“Tar” Creates a Controversy-Centered World of Its Own

“Tar,” through a seamless combination of its elements, creates a world of its own that mirrors ours to a T, giving us a unique perspective into recent controversies.


Noah McBrien, Staff Writer

The film starts with an introduction of the main character, Lydia Tar (Cate Blanchett.) She’s a composer and maestro whose reputation is too long to list here, accomplishments including graduating from the Curtis Institute for piano performance, phi theta kappa from Harvard, and beginning her career as lead conductor of the Cleveland Orchestra. Tar’s going to be conducting the fifth and final of Mahler’s symphonies with the Berlin Philharmonic. Before then, she conducted the Boston Symphony Orchestra, a past that haunts her throughout the movie. In the present, she returns to her life in Germany, including her faltering marriage with her wife Sharon (Nina Hoss) and a dislike for one of her assistant conductors. 

There’s no stop to the plot of “Tar.” We begin with an interview, which establishes the renown of the titular character. She’s famous, and that’s clear to us. 

The next scene is immediately after the interview, where the composer meets a fan of hers, one who is flirtatious and she takes a liking. This is one example of one of the film’s motifs, Tar’s shifting love interests, all while in a marriage. 

The logic behind these scenes– what they contribute to the story and the themes being conveyed– is seamless. They are so realistic that it makes you realize the greater meaning behind all of life, and the ease with which an event in your life could be presented as leading to some greater development. 

The everyday scenes of “Tar” are what give way to the movie’s arc. What we see Tar become or, more accurately, what becomes of her. It gives us a perspective on the power-fueled sexual assault and harassment that’s been coming to light recently, one that we usually wouldn’t get, covering the rise of such a powerful figure and the catastrophe of their eventual downfall and all the suspicion of their behavior leading up to it. 

The greater believability is what’s to chew on in this film, especially in scenes where we want to see the characters and actions play out, like a hypothetical that we couldn’t put together ourselves. One such scene is Tar teaching at the Julliard music school, and she argues with a student in the middle of class over their political and ideological differences that bring to light generational ones that have developed between older generations and Gen-Zers. 

The reality of “Tar” is essential to the narrative beats as well, especially near the end of the film where the consequences of her actions start biting. It was in these scenes approaching the end of the movie where the framing and editing were important. In one, we see Tar pick up her and her wife Sharon’s adopted daughter Petra from school. The shot centers on Tar and Petra meeting each other at the kindergarten’s entrance and is from the view of a car’s driver-side window.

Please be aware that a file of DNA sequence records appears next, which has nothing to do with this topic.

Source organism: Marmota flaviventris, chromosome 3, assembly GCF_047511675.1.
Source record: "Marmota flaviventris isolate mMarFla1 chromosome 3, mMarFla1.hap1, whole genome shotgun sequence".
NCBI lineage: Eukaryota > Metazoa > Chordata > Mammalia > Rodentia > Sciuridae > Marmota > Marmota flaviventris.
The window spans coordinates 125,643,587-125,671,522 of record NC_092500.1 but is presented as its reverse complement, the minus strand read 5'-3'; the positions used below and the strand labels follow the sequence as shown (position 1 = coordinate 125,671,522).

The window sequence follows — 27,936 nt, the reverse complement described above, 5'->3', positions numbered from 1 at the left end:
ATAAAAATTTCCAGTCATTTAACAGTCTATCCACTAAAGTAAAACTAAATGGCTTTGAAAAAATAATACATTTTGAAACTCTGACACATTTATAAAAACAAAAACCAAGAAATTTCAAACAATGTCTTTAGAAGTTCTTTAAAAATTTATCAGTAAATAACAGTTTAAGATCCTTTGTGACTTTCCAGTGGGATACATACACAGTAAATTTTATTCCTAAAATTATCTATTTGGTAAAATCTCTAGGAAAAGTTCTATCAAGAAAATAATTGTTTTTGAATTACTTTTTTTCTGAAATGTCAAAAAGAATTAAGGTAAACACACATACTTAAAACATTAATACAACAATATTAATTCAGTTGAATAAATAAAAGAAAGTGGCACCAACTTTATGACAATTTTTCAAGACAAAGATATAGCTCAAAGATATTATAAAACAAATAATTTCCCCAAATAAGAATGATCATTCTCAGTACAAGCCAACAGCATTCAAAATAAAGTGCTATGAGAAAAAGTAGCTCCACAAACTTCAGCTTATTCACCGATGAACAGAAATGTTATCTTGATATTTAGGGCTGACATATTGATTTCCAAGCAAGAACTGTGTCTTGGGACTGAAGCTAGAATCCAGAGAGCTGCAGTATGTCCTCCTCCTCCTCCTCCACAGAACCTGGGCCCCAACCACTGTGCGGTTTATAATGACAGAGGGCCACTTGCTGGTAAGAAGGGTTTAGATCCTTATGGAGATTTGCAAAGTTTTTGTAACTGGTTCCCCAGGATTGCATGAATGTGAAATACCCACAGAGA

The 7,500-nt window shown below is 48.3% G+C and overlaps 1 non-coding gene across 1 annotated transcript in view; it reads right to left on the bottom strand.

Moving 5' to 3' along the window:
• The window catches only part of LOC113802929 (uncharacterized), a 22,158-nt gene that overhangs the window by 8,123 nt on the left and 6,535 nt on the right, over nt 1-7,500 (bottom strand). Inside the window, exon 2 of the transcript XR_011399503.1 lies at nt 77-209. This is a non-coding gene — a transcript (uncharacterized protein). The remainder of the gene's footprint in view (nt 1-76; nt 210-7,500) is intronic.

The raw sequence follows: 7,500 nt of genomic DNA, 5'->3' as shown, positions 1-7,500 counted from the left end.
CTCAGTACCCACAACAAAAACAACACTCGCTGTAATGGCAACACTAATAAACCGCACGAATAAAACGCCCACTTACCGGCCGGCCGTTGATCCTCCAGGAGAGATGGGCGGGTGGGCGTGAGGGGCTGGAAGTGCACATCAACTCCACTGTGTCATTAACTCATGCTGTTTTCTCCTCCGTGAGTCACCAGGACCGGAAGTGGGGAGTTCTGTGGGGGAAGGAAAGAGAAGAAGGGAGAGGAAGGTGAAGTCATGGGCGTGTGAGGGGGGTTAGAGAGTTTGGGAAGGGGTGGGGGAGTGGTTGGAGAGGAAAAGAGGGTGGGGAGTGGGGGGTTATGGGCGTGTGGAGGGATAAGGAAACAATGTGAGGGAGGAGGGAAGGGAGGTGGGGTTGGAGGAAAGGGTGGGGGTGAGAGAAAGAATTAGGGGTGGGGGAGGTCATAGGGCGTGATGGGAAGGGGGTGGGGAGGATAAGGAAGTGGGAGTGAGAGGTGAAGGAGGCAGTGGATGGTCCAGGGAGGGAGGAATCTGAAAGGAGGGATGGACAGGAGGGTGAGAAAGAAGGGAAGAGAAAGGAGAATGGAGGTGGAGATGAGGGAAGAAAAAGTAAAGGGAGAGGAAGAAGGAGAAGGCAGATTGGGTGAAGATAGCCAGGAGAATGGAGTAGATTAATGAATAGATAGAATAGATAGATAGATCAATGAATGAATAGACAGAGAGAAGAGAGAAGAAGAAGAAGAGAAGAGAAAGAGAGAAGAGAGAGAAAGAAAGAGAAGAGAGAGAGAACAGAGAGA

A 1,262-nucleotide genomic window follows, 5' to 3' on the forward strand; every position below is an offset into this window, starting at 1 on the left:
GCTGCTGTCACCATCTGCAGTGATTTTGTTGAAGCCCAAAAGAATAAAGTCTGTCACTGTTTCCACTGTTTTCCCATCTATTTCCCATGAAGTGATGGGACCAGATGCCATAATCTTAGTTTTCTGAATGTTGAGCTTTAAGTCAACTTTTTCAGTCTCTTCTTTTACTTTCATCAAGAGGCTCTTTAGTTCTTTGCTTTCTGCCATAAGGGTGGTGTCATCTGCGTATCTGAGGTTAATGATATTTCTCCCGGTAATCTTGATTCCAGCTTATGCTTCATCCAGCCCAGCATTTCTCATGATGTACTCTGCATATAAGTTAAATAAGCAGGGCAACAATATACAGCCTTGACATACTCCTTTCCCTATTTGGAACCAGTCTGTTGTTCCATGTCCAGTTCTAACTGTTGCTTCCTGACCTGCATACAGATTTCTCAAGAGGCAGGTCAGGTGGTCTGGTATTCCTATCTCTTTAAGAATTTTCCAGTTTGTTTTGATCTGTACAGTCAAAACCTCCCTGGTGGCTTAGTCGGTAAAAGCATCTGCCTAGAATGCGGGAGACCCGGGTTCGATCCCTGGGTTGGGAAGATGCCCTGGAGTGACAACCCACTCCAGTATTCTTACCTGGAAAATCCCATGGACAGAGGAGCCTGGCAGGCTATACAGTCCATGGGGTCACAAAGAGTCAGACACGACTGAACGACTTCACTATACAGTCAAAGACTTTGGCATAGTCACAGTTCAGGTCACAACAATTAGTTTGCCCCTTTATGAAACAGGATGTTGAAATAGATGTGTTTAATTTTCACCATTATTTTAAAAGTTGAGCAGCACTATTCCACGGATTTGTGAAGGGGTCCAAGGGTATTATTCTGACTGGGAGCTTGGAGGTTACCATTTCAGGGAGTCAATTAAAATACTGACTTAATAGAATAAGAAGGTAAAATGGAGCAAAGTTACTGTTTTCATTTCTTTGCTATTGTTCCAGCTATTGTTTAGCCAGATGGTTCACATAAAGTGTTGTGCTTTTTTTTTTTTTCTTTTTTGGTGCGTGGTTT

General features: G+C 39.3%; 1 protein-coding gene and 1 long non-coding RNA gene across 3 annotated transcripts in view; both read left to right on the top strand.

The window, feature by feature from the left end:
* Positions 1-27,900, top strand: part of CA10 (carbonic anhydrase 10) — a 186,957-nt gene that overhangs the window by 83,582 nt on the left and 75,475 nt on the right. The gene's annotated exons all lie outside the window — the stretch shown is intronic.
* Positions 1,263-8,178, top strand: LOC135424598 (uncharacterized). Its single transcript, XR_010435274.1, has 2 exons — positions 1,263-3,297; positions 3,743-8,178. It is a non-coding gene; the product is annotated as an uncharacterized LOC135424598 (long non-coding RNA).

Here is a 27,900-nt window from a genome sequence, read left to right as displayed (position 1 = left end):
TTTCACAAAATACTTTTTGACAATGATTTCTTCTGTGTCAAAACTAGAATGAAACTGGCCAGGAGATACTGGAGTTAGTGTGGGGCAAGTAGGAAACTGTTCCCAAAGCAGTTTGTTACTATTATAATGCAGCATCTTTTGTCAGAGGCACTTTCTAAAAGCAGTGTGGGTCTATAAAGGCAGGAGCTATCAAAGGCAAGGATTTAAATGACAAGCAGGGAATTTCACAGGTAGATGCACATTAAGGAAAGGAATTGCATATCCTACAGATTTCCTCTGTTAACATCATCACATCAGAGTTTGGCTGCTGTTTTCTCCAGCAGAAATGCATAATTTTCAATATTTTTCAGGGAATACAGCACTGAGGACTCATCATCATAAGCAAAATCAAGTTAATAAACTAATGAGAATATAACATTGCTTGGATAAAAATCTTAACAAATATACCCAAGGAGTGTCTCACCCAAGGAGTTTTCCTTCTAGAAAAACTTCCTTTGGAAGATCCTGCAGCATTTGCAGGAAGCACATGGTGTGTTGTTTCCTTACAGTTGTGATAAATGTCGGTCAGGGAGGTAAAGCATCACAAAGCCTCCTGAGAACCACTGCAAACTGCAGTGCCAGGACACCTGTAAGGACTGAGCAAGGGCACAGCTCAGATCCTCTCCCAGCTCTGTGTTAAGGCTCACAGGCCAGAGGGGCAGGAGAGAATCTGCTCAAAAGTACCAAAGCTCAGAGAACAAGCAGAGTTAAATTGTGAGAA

From the right of the frame, as Tar says, “Please don’t do this to me,” we see Sharon approach the two and grab Petra by the hand, walking Petra in the opposite direction Tar came in, and out of view. These details tell us that Tar and Sharon are moving in opposing directions, and their daughter is going with Sharon, both of whom are slowly disappearing from Tar’s life. 

Another note to make during this scene is that the despair isn’t communicated through music. There’s no need for it. Everything the audience needs to understand in the action is there.. It generates empathy in the viewer. Empathy in a way that film can rarely capture. Empathy for a character who isn’t perfect, and whose flaws we see as we see our own. 

Blanchett as Tar is superb, giving the impression that there’s no actor behind the performance. We see her nerves at the beginning of the movie, as the interview begins. She doesn’t respond initially to the interviewer’s introduction and takes a minute to start. You can see it in the way she’s breathing, too, taking deep breaths, probably focusing her thoughts. 

Overall, these elements were influenced by the directing of the movie by Todd Field, whose work is shown in how seamlessly the movie blends these elements to create an enveloping world of its own. The stripped-down dialogue, editing and score work well with the careful and calculated cinematography and acting to recreate our world in profound detail. What Field does with this to illustrate the downfall of a figure such as Tar does so in a way that strongly takes neither side, presenting both the accused and accuser in a light that suggests how awful the behavior is while also showing the scornful, mocking culture that has developed around it. What the film asks the audience to do is figure out where they are in that equation. 

“Tar” is by far the best movie I’ve seen this year, and will likely stay that way. You can watch it with Peacock Premium.